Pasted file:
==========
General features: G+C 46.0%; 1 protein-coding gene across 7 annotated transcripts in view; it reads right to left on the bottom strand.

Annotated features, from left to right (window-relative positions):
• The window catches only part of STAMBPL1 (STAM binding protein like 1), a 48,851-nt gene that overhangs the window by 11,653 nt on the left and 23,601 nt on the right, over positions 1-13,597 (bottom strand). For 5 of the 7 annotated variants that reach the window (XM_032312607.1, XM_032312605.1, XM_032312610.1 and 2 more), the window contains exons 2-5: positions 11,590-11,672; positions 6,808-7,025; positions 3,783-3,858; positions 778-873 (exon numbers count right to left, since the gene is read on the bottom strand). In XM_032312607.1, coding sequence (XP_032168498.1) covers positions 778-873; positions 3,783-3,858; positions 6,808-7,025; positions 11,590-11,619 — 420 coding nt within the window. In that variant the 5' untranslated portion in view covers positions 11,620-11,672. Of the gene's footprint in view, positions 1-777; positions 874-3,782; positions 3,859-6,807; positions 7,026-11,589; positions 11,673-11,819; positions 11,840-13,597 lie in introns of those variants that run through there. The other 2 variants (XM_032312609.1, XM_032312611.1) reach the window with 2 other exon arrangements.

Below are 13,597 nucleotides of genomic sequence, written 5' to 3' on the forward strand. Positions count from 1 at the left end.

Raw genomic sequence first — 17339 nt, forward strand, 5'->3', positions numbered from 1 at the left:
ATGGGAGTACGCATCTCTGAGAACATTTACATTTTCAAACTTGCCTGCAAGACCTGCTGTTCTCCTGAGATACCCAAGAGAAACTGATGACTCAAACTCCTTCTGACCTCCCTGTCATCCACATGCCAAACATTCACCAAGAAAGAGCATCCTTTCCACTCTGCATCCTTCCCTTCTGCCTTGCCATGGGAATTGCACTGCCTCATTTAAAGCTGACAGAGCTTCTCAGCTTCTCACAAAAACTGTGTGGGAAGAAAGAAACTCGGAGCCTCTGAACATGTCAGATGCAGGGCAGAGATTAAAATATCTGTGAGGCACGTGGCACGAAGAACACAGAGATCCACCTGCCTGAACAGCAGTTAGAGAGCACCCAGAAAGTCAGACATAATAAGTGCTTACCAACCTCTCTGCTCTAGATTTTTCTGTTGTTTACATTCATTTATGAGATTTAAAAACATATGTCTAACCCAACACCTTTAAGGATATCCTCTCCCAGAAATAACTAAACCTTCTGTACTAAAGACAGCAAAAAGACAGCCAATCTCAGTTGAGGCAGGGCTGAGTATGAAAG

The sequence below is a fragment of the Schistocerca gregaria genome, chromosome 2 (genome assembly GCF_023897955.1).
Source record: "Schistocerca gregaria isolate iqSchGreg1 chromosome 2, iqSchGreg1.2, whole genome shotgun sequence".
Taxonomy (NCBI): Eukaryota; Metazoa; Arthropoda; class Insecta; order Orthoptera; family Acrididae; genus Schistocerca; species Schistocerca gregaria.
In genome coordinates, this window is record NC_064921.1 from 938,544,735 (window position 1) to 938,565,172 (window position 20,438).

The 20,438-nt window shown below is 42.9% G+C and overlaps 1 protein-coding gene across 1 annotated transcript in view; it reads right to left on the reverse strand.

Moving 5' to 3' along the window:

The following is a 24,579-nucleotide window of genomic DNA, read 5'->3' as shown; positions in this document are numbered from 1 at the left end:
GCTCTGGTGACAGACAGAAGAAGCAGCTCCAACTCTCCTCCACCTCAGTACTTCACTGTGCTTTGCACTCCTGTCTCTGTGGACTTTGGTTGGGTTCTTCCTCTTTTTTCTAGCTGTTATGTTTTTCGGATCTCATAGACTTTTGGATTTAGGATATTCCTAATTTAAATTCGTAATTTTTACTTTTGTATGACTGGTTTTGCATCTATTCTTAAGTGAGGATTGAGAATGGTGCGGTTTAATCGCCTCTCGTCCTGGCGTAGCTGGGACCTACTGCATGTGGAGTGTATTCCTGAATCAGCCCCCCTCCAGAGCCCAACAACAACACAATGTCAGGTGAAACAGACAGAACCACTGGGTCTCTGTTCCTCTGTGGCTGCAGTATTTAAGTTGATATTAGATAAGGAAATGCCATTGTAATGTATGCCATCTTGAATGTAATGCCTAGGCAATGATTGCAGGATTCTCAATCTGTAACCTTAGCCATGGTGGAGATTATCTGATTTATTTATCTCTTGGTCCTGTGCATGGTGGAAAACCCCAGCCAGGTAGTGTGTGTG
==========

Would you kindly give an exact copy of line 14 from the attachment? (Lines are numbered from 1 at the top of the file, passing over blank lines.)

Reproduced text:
GCTCTGGTGACAGACAGAAGAAGCAGCTCCAACTCTCCTCCACCTCAGTACTTCACTGTGCTTTGCACTCCTGTCTCTGTGGACTTTGGTTGGGTTCTTCCTCTTTTTTCTAGCTGTTATGTTTTTCGGATCTCATAGACTTTTGGATTTAGGATATTCCTAATTTAAATTCGTAATTTTTACTTTTGTATGACTGGTTTTGCATCTATTCTTAAGTGAGGATTGAGAATGGTGCGGTTTAATCGCCTCTCGTCCTGGCGTAGCTGGGACCTACTGCATGTGGAGTGTATTCCTGAATCAGCCCCCCTCCAGAGCCCAACAACAACACAATGTCAGGTGAAACAGACAGAACCACTGGGTCTCTGTTCCTCTGTGGCTGCAGTATTTAAGTTGATATTAGATAAGGAAATGCCATTGTAATGTATGCCATCTTGAATGTAATGCCTAGGCAATGATTGCAGGATTCTCAATCTGTAACCTTAGCCATGGTGGAGATTATCTGATTTATTTATCTCTTGGTCCTGTGCATGGTGGAAAACCCCAGCCAGGTAGTGTGTGTG